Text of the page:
Python Error: invalid literal for int() with base 10

Python, like other programming languages, is all about trial and error- and if you’re like the rest of us, you’ll probably get an error message more times than you can count. But error messages are fixable, and with this handy guide you’ll have a working program in no time.

What is this error?

The error message invalid literal for int with base 10 is triggered when you put a string argument into the int() function that isn’t a normal integer value. When the user uses a file to load data into the Python program, and the file does not have an integer in the right spot, you will see this problem manifest in the invalid literal for int with base 10 error message in your program.

Why am I seeing this?

This valueerror can traceback to an improperly entered string value, floating point value, or float value, into some sort of function int, that requires an integer. To answer this error message question, let’s consider all of the correct ways to pass values into such a Python function.

  • String representation of an integer to an integer.
  • String representation of a floating-point to a floating-point.
  • String representation of an integer to a floating point number.
  • Floating point value to an integer.
  • Integer object to a floating point number.

This means that trying to do a non integer value calculation, such as a string representation of a floating point, into a function that requires an integer, you will see this error message.

How can I fix it?

The first example solution you should try is ensuring that the input is actually a number or an integer, which can be done with the isdigit() function. If the input is not made up of a number or multiple digits, running it through the int() function will give you that value error message. Another method for fixing this problem is putting the string or input through the float() function. This will return a floating point number that will successfully work in the int() function as intended. Either of these variable methods will fix the issue, and are an acceptable answer to the integer object question that this error message poses. They can even be combined into int(float(“string”)) to fix the integer object error in one move.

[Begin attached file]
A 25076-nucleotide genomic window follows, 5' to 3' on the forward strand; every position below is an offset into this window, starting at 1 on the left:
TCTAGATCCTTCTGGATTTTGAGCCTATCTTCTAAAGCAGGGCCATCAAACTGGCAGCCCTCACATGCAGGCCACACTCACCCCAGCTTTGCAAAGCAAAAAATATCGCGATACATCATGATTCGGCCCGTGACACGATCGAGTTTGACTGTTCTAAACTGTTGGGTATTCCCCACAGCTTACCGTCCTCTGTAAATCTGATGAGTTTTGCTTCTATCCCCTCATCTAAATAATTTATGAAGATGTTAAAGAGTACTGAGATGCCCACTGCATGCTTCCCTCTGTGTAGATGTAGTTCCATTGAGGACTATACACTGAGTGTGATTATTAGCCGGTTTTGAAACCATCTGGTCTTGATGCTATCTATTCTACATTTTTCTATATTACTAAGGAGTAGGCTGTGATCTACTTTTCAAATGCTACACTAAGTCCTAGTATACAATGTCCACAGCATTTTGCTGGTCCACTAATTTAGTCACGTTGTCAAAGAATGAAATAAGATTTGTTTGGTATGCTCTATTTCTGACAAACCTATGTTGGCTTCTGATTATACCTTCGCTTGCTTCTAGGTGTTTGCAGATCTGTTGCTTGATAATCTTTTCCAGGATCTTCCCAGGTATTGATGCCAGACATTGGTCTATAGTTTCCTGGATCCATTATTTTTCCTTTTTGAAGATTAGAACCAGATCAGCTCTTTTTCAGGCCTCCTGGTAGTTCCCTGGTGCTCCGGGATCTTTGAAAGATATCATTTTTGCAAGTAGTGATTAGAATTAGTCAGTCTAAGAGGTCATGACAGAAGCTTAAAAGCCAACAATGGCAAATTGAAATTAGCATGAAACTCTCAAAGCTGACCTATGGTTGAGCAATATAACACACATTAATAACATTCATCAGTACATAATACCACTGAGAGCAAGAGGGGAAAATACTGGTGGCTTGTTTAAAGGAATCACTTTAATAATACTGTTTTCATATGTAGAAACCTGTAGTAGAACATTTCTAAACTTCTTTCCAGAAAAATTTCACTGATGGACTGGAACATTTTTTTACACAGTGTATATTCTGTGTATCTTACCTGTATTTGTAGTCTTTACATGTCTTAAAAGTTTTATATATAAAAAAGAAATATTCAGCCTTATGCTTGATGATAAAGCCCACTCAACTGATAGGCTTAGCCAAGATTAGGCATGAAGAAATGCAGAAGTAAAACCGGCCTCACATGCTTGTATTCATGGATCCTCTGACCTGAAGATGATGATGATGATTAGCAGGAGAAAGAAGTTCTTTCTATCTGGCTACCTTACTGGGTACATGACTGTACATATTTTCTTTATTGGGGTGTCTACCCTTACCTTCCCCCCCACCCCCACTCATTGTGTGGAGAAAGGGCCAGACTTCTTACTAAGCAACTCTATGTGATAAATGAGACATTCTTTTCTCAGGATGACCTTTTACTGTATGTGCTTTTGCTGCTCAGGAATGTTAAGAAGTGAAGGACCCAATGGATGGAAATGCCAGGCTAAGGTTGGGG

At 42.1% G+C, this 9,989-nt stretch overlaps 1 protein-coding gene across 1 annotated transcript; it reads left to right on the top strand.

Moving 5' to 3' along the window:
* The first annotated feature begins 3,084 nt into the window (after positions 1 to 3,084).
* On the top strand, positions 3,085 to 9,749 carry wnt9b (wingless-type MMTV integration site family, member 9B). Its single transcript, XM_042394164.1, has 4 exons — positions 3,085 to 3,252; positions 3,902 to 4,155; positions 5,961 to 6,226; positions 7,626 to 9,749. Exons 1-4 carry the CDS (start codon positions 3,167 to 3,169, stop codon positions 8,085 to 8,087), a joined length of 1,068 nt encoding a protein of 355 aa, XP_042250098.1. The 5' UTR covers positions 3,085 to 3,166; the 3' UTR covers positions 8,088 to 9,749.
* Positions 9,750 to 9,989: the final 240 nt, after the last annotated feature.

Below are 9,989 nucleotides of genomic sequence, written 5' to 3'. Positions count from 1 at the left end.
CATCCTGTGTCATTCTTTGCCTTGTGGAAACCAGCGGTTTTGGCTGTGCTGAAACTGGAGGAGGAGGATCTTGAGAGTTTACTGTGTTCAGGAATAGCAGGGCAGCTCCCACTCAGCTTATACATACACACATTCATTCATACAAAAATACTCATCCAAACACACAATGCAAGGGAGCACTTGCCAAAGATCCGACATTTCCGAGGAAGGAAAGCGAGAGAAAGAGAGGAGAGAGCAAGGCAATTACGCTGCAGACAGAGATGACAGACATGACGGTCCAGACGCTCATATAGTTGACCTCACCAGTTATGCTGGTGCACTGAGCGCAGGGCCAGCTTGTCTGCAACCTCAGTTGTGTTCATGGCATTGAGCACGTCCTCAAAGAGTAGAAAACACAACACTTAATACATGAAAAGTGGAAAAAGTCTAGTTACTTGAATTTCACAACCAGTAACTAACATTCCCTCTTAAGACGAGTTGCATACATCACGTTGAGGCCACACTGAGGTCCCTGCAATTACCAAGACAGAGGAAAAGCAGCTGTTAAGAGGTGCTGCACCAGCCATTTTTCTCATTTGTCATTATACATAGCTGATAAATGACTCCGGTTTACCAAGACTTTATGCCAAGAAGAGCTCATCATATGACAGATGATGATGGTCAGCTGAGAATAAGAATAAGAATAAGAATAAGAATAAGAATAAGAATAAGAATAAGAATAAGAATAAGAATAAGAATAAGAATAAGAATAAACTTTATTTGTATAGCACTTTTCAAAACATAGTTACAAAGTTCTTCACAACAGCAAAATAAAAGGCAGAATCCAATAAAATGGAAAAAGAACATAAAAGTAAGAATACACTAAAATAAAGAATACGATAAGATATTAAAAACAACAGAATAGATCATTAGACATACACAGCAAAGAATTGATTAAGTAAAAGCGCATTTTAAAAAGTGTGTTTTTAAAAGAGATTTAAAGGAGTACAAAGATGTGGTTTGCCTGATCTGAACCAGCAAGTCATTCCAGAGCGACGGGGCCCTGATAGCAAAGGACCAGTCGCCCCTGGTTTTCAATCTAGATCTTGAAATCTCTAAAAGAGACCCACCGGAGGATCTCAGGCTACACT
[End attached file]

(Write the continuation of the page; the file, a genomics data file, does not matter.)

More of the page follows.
This integer error message is fairly straightforward to understand, and its cause is very simple to find. Odds are, you’re just entering the wrong type of value into your function. It becomes a little bit harder when you are doing data input from a file, as the user may not always know if the file is formatted properly, but as long as you check that the right type of values are being used in the data, your calculation command should work just fine using this code function.